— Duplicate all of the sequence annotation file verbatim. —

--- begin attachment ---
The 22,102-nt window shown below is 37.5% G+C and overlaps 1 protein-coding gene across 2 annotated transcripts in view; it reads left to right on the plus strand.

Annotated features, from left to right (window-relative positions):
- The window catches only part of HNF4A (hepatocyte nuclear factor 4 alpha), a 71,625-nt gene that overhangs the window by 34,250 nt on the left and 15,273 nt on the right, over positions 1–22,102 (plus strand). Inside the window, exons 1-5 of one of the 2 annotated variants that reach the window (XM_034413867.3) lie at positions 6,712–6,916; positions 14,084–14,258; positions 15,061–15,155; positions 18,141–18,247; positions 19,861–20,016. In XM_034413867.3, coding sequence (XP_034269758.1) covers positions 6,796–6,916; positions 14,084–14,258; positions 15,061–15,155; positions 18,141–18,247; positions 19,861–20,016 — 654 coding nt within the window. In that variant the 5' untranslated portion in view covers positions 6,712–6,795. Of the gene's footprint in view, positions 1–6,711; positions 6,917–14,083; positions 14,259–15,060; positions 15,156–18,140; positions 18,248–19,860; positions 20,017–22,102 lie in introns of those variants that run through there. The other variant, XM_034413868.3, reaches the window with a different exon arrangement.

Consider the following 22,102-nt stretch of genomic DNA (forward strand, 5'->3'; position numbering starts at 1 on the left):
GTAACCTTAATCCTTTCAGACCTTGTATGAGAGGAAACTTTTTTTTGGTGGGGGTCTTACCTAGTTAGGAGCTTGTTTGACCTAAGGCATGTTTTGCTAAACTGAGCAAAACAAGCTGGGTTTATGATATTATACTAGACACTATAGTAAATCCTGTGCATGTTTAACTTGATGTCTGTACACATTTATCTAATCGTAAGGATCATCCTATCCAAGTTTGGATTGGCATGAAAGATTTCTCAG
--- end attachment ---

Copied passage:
The 22,102-nt window shown below is 37.5% G+C and overlaps 1 protein-coding gene across 2 annotated transcripts in view; it reads left to right on the plus strand.

Annotated features, from left to right (window-relative positions):
- The window catches only part of HNF4A (hepatocyte nuclear factor 4 alpha), a 71,625-nt gene that overhangs the window by 34,250 nt on the left and 15,273 nt on the right, over positions 1–22,102 (plus strand). Inside the window, exons 1-5 of one of the 2 annotated variants that reach the window (XM_034413867.3) lie at positions 6,712–6,916; positions 14,084–14,258; positions 15,061–15,155; positions 18,141–18,247; positions 19,861–20,016. In XM_034413867.3, coding sequence (XP_034269758.1) covers positions 6,796–6,916; positions 14,084–14,258; positions 15,061–15,155; positions 18,141–18,247; positions 19,861–20,016 — 654 coding nt within the window. In that variant the 5' untranslated portion in view covers positions 6,712–6,795. Of the gene's footprint in view, positions 1–6,711; positions 6,917–14,083; positions 14,259–15,060; positions 15,156–18,140; positions 18,248–19,860; positions 20,017–22,102 lie in introns of those variants that run through there. The other variant, XM_034413868.3, reaches the window with a different exon arrangement.

Consider the following 22,102-nt stretch of genomic DNA (forward strand, 5'->3'; position numbering starts at 1 on the left):
GTAACCTTAATCCTTTCAGACCTTGTATGAGAGGAAACTTTTTTTTGGTGGGGGTCTTACCTAGTTAGGAGCTTGTTTGACCTAAGGCATGTTTTGCTAAACTGAGCAAAACAAGCTGGGTTTATGATATTATACTAGACACTATAGTAAATCCTGTGCATGTTTAACTTGATGTCTGTACACATTTATCTAATCGTAAGGATCATCCTATCCAAGTTTGGATTGGCATGAAAGATTTCTCAG